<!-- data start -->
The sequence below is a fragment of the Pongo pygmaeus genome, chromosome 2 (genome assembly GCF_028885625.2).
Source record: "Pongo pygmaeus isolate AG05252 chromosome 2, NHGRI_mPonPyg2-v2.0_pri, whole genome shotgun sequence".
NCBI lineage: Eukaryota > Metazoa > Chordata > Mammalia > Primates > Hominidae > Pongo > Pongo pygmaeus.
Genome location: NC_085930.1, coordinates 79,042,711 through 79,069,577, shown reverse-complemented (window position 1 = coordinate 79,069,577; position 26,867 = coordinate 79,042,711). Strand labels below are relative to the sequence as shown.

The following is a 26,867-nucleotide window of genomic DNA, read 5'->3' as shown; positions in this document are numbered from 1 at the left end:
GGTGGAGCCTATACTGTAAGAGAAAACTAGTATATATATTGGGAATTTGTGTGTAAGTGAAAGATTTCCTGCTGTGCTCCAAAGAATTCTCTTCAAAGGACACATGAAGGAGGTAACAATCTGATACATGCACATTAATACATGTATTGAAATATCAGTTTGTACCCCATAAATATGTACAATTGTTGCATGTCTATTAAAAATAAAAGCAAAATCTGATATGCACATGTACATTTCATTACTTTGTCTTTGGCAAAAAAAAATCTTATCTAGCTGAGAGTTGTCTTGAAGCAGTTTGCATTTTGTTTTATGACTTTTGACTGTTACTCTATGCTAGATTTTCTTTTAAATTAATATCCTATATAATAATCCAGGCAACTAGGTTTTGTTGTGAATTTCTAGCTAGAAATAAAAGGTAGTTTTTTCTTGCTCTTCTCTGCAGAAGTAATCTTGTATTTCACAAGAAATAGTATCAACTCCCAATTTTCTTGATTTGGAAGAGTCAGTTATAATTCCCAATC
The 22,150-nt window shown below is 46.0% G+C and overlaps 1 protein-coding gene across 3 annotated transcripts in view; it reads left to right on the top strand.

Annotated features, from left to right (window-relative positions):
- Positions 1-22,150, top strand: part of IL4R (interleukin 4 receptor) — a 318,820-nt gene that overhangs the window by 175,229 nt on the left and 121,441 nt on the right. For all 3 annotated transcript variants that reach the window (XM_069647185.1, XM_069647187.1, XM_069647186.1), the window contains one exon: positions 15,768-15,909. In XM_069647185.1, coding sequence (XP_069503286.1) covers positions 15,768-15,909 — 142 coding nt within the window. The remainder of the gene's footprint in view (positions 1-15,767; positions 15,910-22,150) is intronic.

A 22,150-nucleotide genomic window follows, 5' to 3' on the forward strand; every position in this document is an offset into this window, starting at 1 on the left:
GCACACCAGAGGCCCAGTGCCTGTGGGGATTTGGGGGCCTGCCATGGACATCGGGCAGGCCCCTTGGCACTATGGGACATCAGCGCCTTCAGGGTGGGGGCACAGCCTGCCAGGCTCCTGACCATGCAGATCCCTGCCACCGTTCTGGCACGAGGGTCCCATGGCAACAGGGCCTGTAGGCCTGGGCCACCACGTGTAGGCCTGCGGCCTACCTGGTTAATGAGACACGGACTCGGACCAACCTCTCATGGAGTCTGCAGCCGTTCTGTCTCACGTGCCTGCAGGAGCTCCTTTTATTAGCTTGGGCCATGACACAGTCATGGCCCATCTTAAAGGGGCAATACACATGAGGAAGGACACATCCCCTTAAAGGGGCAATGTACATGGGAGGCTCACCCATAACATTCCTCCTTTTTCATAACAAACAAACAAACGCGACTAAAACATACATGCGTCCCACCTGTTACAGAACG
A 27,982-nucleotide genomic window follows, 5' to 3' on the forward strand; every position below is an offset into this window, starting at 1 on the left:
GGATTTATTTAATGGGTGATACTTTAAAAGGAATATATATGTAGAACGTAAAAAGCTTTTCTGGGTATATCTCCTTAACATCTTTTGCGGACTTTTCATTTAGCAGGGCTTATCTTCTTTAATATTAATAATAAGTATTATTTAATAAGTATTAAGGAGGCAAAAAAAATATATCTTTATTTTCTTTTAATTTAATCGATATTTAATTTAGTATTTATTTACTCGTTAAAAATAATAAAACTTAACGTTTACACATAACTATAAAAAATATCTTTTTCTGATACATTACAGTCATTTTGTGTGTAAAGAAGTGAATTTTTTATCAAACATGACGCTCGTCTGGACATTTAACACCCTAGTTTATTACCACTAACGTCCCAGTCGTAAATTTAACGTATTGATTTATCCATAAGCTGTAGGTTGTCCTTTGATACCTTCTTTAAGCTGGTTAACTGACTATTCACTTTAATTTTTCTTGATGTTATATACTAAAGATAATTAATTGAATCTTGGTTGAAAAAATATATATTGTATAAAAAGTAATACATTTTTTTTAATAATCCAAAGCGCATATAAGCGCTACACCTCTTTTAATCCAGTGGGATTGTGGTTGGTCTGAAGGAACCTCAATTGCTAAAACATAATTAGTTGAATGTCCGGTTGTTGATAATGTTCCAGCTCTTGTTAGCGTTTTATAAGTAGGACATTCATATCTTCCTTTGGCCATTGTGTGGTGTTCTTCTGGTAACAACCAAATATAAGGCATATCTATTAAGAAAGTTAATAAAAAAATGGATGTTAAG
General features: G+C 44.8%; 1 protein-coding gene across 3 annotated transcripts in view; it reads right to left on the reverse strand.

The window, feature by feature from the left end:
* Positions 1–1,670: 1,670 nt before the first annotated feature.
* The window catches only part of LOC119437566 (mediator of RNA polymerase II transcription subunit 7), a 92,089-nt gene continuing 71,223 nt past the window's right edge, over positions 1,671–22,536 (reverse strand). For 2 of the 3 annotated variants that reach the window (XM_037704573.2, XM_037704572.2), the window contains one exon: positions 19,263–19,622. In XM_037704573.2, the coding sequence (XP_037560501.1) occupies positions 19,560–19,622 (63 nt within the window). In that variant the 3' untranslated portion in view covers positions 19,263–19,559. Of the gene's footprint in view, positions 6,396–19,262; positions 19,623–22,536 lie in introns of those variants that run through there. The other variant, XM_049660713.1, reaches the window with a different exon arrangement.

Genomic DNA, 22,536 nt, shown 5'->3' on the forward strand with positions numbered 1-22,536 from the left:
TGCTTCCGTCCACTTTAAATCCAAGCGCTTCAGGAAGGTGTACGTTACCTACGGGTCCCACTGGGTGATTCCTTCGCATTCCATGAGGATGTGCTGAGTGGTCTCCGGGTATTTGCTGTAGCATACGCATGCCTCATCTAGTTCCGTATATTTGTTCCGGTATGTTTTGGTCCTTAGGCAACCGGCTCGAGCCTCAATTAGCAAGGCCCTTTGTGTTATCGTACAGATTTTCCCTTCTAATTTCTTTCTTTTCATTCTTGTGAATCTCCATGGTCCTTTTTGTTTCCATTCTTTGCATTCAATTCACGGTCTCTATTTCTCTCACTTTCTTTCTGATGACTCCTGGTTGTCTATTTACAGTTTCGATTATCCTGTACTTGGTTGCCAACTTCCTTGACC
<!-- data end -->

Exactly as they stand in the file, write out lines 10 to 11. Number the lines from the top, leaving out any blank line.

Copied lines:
A 22,150-nucleotide genomic window follows, 5' to 3' on the forward strand; every position in this document is an offset into this window, starting at 1 on the left:
GCACACCAGAGGCCCAGTGCCTGTGGGGATTTGGGGGCCTGCCATGGACATCGGGCAGGCCCCTTGGCACTATGGGACATCAGCGCCTTCAGGGTGGGGGCACAGCCTGCCAGGCTCCTGACCATGCAGATCCCTGCCACCGTTCTGGCACGAGGGTCCCATGGCAACAGGGCCTGTAGGCCTGGGCCACCACGTGTAGGCCTGCGGCCTACCTGGTTAATGAGACACGGACTCGGACCAACCTCTCATGGAGTCTGCAGCCGTTCTGTCTCACGTGCCTGCAGGAGCTCCTTTTATTAGCTTGGGCCATGACACAGTCATGGCCCATCTTAAAGGGGCAATACACATGAGGAAGGACACATCCCCTTAAAGGGGCAATGTACATGGGAGGCTCACCCATAACATTCCTCCTTTTTCATAACAAACAAACAAACGCGACTAAAACATACATGCGTCCCACCTGTTACAGAACG